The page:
Taiso, a relative newcomer to the US market, packs a robust smoky, but traditional Iki Island punch which pairs well with meals. Similar to its fellow ikijochu, Yamanomori, Taiso is made with a 2:1 ratio mix of barley to rice.
Name: Yuki Izakaya
Style: musical izakaya
Address: 525 Frenchmen Street, New Orleans, LA 70116
Phone: (504) 943-1122
Website: Facebook Page
Japanese food probably isn’t the first thing that springs to mind when you think “New Orleans”. In fact, it’s probably not the second or third or fourth, or really anywhere on the list. It wasn’t on mine either, but I have a habit of googling “izakaya” in whatever city I happen to be planning on visiting. A recent trip to New Orleans afforded me a visit (2 actually) to Yuki Izakaya in the French Quarter. It’s a bit off the beaten path on Frenchmen, which isn’t a quiet street by any means, but isn’t near the frustratingly busy Bourbon Street.
Walking past the graffitti’d walls of a recently closed latin bar, you see the sign for Yuki. The immediate surprise is the live music emanating from inside. That shouldn’t be a surprise in New Orleans, but it is from an izakaya. Inside there’s a tiny “stage” (end of the bar) where artists perform live music every night of the week. One night it was a middle aged Japanese woman singing jazz torch songs, another night it was an elderly Jewish accordion maestro.
On a wall over the bar Japanese movies are projected silently. Ghibli anime, hard boiled yakuza noir, samurai duels. It’s a nice visual distraction from the auditory input.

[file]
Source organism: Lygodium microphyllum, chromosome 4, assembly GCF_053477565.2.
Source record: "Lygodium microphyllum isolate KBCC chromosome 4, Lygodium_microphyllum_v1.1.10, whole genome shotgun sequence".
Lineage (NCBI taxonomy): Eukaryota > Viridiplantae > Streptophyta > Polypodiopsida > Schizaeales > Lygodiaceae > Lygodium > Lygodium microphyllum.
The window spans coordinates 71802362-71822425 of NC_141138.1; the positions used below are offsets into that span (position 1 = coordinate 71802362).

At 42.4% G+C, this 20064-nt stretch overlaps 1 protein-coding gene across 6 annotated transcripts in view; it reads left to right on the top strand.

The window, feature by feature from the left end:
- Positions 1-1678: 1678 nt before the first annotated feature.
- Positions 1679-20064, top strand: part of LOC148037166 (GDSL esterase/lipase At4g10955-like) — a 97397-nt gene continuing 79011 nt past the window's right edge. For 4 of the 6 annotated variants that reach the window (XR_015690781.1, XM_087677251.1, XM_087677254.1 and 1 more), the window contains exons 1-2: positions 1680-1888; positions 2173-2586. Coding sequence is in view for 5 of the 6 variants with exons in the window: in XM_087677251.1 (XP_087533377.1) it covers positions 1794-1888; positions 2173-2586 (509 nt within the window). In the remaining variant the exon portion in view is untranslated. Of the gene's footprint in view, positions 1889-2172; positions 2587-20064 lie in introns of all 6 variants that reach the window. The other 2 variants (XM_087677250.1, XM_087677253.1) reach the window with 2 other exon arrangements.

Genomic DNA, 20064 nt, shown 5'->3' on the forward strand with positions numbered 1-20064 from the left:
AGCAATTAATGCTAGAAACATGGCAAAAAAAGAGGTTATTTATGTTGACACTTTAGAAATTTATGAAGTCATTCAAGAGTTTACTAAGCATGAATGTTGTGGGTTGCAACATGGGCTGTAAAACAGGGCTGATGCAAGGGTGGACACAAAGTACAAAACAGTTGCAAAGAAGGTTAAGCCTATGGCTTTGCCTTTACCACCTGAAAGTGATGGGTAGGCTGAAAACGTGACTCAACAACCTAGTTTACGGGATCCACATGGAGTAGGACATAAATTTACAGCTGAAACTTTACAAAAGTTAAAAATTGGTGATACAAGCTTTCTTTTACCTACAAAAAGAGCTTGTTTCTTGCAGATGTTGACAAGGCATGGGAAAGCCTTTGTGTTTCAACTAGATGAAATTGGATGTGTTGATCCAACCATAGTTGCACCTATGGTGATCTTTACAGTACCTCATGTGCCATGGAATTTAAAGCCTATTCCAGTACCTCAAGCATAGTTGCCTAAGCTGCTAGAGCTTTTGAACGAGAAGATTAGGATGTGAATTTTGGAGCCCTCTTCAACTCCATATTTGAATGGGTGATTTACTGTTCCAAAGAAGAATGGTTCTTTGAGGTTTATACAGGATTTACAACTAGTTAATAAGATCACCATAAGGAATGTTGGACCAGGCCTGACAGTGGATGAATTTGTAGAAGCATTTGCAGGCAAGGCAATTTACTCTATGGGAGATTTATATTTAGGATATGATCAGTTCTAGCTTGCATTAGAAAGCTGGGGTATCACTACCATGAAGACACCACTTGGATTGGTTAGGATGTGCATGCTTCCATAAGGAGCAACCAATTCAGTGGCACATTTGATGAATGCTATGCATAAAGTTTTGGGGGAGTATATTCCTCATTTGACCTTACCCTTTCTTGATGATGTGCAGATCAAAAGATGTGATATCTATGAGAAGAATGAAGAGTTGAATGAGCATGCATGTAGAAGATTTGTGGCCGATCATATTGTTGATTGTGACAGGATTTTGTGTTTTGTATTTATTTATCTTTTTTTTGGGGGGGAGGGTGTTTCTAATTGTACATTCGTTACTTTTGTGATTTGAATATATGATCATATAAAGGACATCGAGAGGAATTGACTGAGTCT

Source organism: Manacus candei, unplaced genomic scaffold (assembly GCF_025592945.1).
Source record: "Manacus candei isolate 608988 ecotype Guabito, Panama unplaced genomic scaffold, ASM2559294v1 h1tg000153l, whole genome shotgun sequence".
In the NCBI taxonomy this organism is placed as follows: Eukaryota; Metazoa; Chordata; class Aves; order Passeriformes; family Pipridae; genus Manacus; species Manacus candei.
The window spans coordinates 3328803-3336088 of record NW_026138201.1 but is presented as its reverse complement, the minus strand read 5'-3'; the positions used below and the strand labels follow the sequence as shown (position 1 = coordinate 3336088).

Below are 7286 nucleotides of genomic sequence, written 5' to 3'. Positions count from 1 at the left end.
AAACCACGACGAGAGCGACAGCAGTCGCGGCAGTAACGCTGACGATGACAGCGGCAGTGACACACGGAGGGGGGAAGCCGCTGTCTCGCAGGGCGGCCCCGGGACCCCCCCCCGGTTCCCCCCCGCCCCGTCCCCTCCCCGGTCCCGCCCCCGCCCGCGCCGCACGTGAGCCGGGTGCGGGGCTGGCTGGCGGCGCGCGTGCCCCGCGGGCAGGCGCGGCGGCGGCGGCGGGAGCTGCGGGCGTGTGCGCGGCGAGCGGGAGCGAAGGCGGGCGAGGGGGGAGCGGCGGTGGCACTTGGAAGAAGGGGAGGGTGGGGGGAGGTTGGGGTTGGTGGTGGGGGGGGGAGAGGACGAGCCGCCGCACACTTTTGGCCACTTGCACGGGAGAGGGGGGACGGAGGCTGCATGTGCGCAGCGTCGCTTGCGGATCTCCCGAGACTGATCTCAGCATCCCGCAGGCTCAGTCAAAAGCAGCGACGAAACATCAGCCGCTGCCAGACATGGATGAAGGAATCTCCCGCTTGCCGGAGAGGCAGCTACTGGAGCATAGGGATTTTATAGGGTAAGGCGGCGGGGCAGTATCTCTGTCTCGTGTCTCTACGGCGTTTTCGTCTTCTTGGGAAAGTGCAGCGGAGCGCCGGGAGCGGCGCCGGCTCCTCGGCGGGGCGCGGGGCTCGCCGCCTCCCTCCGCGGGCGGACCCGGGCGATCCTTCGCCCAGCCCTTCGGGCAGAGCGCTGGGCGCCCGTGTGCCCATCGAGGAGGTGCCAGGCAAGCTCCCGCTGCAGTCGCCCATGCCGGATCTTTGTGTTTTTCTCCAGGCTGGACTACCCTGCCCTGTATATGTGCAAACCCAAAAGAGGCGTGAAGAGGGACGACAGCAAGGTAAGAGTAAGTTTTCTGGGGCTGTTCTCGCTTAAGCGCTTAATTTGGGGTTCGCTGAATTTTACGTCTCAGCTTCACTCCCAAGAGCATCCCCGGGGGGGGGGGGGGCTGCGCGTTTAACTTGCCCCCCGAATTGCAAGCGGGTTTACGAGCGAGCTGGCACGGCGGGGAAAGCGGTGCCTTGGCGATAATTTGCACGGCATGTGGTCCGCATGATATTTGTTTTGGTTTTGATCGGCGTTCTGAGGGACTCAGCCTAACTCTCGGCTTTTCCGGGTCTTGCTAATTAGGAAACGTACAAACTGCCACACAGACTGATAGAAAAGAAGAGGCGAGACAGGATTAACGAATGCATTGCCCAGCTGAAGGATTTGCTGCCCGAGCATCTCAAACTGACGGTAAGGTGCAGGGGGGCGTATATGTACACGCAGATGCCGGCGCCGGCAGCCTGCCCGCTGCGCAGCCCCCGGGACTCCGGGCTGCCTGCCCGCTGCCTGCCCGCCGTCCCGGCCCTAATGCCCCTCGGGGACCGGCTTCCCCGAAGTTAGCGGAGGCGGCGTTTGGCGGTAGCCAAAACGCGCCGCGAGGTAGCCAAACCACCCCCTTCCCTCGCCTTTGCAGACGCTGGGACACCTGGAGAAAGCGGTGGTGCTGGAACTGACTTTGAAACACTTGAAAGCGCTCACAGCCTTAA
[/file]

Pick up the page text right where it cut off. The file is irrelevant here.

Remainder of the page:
The space is small. A few bar seats and a few tables tucked next to the bathroom. The bathroom wall paper is an ode to pulpy Japanese cinema with movie cards ranging from lesser Kurosawa to 1970s sexploitation.
Draft beer, bottled beer, sake, shochu, and Japanese whiskey. You can get just about everything here. As the only izakaya in a 450 mile radius (there’s one in Atlanta), it’s surprising how they manage to get a dozen different shochus on the menu. It apparently sells as well since there was an entire shelf behind the bar devoted to bottle keep – if you’re planning on going back more than once during your visit (or if you live there) I recommend this form of drinking.
Staple Japanese izakaya fare from edamame to kara-age (fried chicken) to salted grilled squid. The sauteed mushrooms are a must-try along with the hamachi kama (grilled yellowtail neck). There may not be anything that sets your world on fire or changes the way you look at food, but that’s not how izakayas usually function. This is a place to enjoy good music, plentiful drinks, and some fun visuals while nibbling on small dishes meant for sharing. Unfortunately, the venue is too dark for viable food photography. You’ll just have to check it out for yourself.
The Verdict: Recommended.
If you find yourself in New Orleans (you should) and you tire of Creole and Cajun food (you might), wander over to Frenchmen for some authentic Japanese izakaya in an interesting setting with some fun music.